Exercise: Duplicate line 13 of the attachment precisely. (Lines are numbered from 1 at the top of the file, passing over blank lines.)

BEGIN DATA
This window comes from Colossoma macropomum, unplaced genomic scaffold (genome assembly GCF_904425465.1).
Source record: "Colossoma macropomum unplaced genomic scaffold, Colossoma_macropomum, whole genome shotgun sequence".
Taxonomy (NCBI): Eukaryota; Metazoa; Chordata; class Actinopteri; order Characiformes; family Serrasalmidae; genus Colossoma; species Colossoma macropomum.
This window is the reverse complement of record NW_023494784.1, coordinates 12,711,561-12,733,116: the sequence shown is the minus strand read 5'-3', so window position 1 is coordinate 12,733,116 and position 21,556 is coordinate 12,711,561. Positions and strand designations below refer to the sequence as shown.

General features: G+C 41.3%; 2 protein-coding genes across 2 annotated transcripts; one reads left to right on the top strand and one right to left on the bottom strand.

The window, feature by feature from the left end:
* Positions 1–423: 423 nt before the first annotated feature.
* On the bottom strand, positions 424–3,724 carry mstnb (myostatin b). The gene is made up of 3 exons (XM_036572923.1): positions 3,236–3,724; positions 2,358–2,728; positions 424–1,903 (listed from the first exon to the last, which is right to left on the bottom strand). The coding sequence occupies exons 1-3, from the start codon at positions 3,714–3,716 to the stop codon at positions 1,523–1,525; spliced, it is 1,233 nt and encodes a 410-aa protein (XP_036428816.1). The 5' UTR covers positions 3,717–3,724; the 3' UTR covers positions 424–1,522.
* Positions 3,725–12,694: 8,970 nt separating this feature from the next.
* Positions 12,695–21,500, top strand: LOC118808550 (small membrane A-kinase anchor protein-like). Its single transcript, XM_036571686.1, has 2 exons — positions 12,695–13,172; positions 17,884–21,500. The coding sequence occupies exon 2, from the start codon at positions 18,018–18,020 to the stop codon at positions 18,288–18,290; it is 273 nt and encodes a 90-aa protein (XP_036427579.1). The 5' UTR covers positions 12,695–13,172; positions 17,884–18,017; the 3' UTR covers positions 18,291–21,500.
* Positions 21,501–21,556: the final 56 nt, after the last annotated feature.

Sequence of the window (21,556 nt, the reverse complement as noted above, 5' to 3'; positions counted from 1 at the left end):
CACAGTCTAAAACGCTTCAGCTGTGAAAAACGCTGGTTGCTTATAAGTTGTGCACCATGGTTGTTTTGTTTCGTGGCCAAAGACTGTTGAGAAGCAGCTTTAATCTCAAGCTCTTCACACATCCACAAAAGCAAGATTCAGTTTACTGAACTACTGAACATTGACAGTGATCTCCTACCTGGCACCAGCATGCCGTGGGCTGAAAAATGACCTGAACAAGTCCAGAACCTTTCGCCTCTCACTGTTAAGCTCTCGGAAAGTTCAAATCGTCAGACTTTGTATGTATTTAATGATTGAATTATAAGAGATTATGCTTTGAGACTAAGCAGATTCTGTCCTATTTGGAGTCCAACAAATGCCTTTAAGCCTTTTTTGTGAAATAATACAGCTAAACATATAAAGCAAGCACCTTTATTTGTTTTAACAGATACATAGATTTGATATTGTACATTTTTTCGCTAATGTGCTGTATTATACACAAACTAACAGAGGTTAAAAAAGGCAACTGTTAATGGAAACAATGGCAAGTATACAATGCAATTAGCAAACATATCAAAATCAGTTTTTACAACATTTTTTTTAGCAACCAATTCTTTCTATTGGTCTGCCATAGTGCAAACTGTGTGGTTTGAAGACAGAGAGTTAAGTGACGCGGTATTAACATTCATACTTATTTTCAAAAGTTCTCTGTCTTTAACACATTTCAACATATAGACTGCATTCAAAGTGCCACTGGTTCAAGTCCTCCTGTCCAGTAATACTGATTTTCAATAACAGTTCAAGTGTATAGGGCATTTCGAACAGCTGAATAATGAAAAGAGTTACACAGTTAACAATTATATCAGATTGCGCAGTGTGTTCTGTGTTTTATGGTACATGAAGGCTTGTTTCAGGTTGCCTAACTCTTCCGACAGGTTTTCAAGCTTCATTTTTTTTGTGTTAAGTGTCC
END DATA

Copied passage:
CACAGTCTAAAACGCTTCAGCTGTGAAAAACGCTGGTTGCTTATAAGTTGTGCACCATGGTTGTTTTGTTTCGTGGCCAAAGACTGTTGAGAAGCAGCTTTAATCTCAAGCTCTTCACACATCCACAAAAGCAAGATTCAGTTTACTGAACTACTGAACATTGACAGTGATCTCCTACCTGGCACCAGCATGCCGTGGGCTGAAAAATGACCTGAACAAGTCCAGAACCTTTCGCCTCTCACTGTTAAGCTCTCGGAAAGTTCAAATCGTCAGACTTTGTATGTATTTAATGATTGAATTATAAGAGATTATGCTTTGAGACTAAGCAGATTCTGTCCTATTTGGAGTCCAACAAATGCCTTTAAGCCTTTTTTGTGAAATAATACAGCTAAACATATAAAGCAAGCACCTTTATTTGTTTTAACAGATACATAGATTTGATATTGTACATTTTTTCGCTAATGTGCTGTATTATACACAAACTAACAGAGGTTAAAAAAGGCAACTGTTAATGGAAACAATGGCAAGTATACAATGCAATTAGCAAACATATCAAAATCAGTTTTTACAACATTTTTTTTAGCAACCAATTCTTTCTATTGGTCTGCCATAGTGCAAACTGTGTGGTTTGAAGACAGAGAGTTAAGTGACGCGGTATTAACATTCATACTTATTTTCAAAAGTTCTCTGTCTTTAACACATTTCAACATATAGACTGCATTCAAAGTGCCACTGGTTCAAGTCCTCCTGTCCAGTAATACTGATTTTCAATAACAGTTCAAGTGTATAGGGCATTTCGAACAGCTGAATAATGAAAAGAGTTACACAGTTAACAATTATATCAGATTGCGCAGTGTGTTCTGTGTTTTATGGTACATGAAGGCTTGTTTCAGGTTGCCTAACTCTTCCGACAGGTTTTCAAGCTTCATTTTTTTTGTGTTAAGTGTCC